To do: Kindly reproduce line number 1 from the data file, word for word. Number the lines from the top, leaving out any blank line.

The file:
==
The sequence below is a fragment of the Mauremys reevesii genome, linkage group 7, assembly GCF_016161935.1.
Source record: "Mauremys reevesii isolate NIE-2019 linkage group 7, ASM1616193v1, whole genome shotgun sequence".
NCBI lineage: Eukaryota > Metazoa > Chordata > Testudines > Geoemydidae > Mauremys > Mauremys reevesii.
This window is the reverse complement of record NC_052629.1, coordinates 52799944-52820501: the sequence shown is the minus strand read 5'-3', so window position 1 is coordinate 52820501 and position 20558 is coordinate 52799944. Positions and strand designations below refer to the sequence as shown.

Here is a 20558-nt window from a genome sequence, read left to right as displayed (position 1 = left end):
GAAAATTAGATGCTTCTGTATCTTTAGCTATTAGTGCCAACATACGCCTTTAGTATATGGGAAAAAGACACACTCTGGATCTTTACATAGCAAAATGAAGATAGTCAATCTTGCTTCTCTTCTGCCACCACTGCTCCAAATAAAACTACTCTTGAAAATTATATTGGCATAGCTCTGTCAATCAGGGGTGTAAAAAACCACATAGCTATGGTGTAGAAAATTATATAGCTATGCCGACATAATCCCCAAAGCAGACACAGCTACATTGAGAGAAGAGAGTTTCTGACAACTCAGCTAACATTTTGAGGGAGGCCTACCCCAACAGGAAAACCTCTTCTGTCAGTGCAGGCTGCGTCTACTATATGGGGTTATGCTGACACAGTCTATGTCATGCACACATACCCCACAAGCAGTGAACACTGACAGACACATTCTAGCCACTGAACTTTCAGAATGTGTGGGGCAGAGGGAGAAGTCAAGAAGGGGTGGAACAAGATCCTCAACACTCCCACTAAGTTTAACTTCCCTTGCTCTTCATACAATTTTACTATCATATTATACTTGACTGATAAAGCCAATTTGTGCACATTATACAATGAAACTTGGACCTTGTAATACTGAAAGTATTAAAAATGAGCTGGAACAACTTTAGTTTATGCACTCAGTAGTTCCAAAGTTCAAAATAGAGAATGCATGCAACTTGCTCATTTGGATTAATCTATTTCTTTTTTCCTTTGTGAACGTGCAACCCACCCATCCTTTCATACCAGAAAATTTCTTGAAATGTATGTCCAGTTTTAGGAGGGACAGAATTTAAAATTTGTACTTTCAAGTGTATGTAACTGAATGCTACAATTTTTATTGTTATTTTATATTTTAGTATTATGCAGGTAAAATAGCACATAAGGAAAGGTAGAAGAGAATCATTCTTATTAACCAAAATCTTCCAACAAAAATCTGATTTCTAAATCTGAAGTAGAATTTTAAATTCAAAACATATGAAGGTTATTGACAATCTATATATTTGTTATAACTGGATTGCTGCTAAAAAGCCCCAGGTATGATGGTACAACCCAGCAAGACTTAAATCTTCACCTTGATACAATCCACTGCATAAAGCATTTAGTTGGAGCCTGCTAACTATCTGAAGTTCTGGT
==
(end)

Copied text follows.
The sequence below is a fragment of the Mauremys reevesii genome, linkage group 7, assembly GCF_016161935.1.